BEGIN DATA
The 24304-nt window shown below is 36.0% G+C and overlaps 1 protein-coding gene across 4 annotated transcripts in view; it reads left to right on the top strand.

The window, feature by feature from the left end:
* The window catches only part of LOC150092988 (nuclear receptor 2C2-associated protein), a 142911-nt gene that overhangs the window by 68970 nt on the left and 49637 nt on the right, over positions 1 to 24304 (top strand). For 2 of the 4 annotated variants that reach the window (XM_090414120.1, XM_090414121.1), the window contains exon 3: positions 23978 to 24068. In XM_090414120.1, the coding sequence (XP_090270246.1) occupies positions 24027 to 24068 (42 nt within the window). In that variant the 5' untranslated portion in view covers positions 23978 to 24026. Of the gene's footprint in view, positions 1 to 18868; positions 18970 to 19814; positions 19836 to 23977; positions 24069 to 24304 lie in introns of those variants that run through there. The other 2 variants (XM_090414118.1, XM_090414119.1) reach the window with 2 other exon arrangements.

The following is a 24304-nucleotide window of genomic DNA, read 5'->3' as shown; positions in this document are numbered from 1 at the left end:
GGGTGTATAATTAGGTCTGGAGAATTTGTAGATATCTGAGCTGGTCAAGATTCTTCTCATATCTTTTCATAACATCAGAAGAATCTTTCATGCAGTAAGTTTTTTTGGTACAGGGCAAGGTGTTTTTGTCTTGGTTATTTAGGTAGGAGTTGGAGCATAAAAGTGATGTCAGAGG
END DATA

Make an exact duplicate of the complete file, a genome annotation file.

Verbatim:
The 24304-nt window shown below is 36.0% G+C and overlaps 1 protein-coding gene across 4 annotated transcripts in view; it reads left to right on the top strand.

The window, feature by feature from the left end:
* The window catches only part of LOC150092988 (nuclear receptor 2C2-associated protein), a 142911-nt gene that overhangs the window by 68970 nt on the left and 49637 nt on the right, over positions 1 to 24304 (top strand). For 2 of the 4 annotated variants that reach the window (XM_090414120.1, XM_090414121.1), the window contains exon 3: positions 23978 to 24068. In XM_090414120.1, the coding sequence (XP_090270246.1) occupies positions 24027 to 24068 (42 nt within the window). In that variant the 5' untranslated portion in view covers positions 23978 to 24026. Of the gene's footprint in view, positions 1 to 18868; positions 18970 to 19814; positions 19836 to 23977; positions 24069 to 24304 lie in introns of those variants that run through there. The other 2 variants (XM_090414118.1, XM_090414119.1) reach the window with 2 other exon arrangements.

The following is a 24304-nucleotide window of genomic DNA, read 5'->3' as shown; positions in this document are numbered from 1 at the left end:
GGGTGTATAATTAGGTCTGGAGAATTTGTAGATATCTGAGCTGGTCAAGATTCTTCTCATATCTTTTCATAACATCAGAAGAATCTTTCATGCAGTAAGTTTTTTTGGTACAGGGCAAGGTGTTTTTGTCTTGGTTATTTAGGTAGGAGTTGGAGCATAAAAGTGATGTCAGAGG